FFM Bulletin - 6/1/11

Scott County Knows When to Fold ‘Em

Commissioners in Scott County recently ended their longtime relationship with a Washington, D.C.-based lobbying firm and are apparently rolling back their federal lobbying efforts. Said board chairman Tom Wolf, “We don't know that we were getting a lot, and that's why we decided to cut it."
Last year the Freedom Foundation of Minnesota released a report on local governments in Minnesota who used tax dollars to, well, lobby for more of your tax dollars – this time, from your nation’s Capitol. Unlike lobbying costs spent to exert pressure on state government officials in St. Paul, local units governments are not required to publicly report their federal lobbying costs. Our investigation showed that Scott County spent $60,000 last year and $815,000 from 2006-2010.
One year ago, Scott County Administrator Gary Shelton called the costly program “money well spent.” Fortunately for taxpayers, a reevaluation of the program stemming from increased transparency and public dissent has led to the end of this program for now. 

Duluth’s NorShor Theater: “Pay Bill, Not Play Bill”

Last year we referred to “The Money Pit” as the best show playing in Duluth’s NorShor Theater.  And with costs climbing even higher on this expensive, historic theater building that has been shut down since last September, it doesn’t appear relief for taxpayers will be playing anytime soon.
The Duluth Economic Development Authority purchased the Duluth NorShor Theater in 2010 for $2.6 million with plans to renovate and revitalize the historic theater. After spending $4.5 million in improvements, the city found that the outdated theater did not meet standards set by the Americans with Disabilities Act (ADA). When the city’s economic development authority purchased the rundown, historic theatre, we at the FFM predicted Duluth would have to spend an untold amount to renovate the theater and to make it ADA-compliant. For those taxpayers keeping score, Duluth has already spent over $7 million on this theatre.  But wait:  there’s more.
The most recent renovation expenses include a new roof and a “no-frills effort” to meet ADA requirements, with a combined cost of over $3 million. City Councilor Todd Fedora said in a recent Duluth News Tribunearticle that taxpayers will sink an additional $7 million into the theater by the time its finished, not including the original cost of purchasing the theater. A request for authorization (that’s government-speak for spending millions more of your tax dollars) will be sometime in June. Stay tuned for upcoming showtimes from Duluth and the NorShor Theater.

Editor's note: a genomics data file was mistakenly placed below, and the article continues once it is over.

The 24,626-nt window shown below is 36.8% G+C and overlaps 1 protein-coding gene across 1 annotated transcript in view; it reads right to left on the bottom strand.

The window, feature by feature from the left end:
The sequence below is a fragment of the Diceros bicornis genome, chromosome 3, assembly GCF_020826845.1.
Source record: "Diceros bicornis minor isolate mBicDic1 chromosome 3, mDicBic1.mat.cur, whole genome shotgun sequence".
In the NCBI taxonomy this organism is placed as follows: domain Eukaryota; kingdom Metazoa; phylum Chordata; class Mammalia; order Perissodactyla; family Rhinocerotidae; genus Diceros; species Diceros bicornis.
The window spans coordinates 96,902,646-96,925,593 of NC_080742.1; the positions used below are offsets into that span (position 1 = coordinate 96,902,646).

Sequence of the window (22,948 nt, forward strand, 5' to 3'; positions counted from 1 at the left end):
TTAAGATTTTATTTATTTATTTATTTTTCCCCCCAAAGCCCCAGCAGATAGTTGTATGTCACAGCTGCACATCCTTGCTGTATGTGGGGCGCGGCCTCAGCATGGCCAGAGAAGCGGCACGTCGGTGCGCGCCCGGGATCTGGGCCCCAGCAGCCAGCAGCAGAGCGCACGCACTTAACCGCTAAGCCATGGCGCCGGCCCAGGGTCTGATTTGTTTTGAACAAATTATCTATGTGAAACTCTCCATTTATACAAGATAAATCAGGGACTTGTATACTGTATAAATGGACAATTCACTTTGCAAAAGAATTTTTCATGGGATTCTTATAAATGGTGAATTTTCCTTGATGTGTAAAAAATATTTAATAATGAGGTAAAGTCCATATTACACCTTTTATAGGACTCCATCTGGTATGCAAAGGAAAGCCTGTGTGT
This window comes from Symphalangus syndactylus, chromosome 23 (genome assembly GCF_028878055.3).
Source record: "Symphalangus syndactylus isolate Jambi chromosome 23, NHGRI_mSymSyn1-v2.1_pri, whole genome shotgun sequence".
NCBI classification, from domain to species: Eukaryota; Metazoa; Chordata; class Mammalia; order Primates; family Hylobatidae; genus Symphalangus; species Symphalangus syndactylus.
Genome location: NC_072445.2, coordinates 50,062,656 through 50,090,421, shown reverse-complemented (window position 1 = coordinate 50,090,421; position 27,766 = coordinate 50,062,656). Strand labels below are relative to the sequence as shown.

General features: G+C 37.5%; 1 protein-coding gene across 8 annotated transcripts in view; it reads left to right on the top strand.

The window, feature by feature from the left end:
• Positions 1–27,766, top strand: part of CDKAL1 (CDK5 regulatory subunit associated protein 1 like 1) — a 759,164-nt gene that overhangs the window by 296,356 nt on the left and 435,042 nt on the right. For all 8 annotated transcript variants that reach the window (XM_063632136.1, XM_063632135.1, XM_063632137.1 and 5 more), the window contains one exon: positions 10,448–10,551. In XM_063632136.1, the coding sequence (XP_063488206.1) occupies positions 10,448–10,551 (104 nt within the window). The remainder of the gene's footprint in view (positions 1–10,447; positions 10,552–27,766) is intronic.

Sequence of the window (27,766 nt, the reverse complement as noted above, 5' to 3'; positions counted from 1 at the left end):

Zellers: Dayton should apologize for “rash” comments – MN State News Exclusive

Minnesota State News caught up with Speaker of the House Kurt Zellers (R-Maple Grove) to get his reaction to Governor Mark Dayton’s recent controversial comments about freshman GOP legislators. Last Tuesday, the governor blamed the budget impasse on the “extreme right-wing caucus members” in the House and Senate, charging that new legislators in particular “seemingly understand little about government and care even less.” 
Read the entire response from Speaker Zellers on MN State News:

FFM Investigates:

FFM recently featured two key “Accountability Alerts” to keep you informed about government spending and regulations and to hold government accountable.  This important news feature is led by FFM Investigative Director Tom Steward. Read our latest below: 

  • MN Rural Phone Companies Face Increased Scrutiny After “Free” X-Rated and Conference Calls
    Its “dialing for dollars,” and its making a few Minnesota rural telephone companies very rich. It’s all due to a regulatory loophole that allows millions of dollars to flow to a handful of small Minnesota phone companies.
    Read more…
  • Northstar Year 2: lower expectations, HIGHER SUBSIDIES
    The number of riders for the first year of Northstar service fell far short of expectations. Since then, Metro Transit has lowered its projected number of passengers, which has raised the amount of its projected taxpayer subsidy to operate Northstar in 2011 to 84 percent. 
    Read more…

Innovative high school in Yuma, AZ receives attention

Education reform remains a hot topic even as most high school students leave the classrooms for the summer. It also gives us a chance to highlight schools that have been pioneers in K-12 reform.
The Carpe Diem School in Yuma, AZ is a very successful blended model that is being visited by lawmakers, state superintendents, foundation officials and others interested in transforming education through technology. The school considers itself a “hybrid” program that includes on-site teachers and computer-assisted instruction. Their innovative approach has attracted significant attention for its success, especially for student achievement.

A video funded by the Jaquelin Hume Foundation, a free-market philanthropy group focused on K-12 education among other topics, was released that showcased the success of the Carpe Diem school. Please follow the link below to watch the video and see a school that really works.



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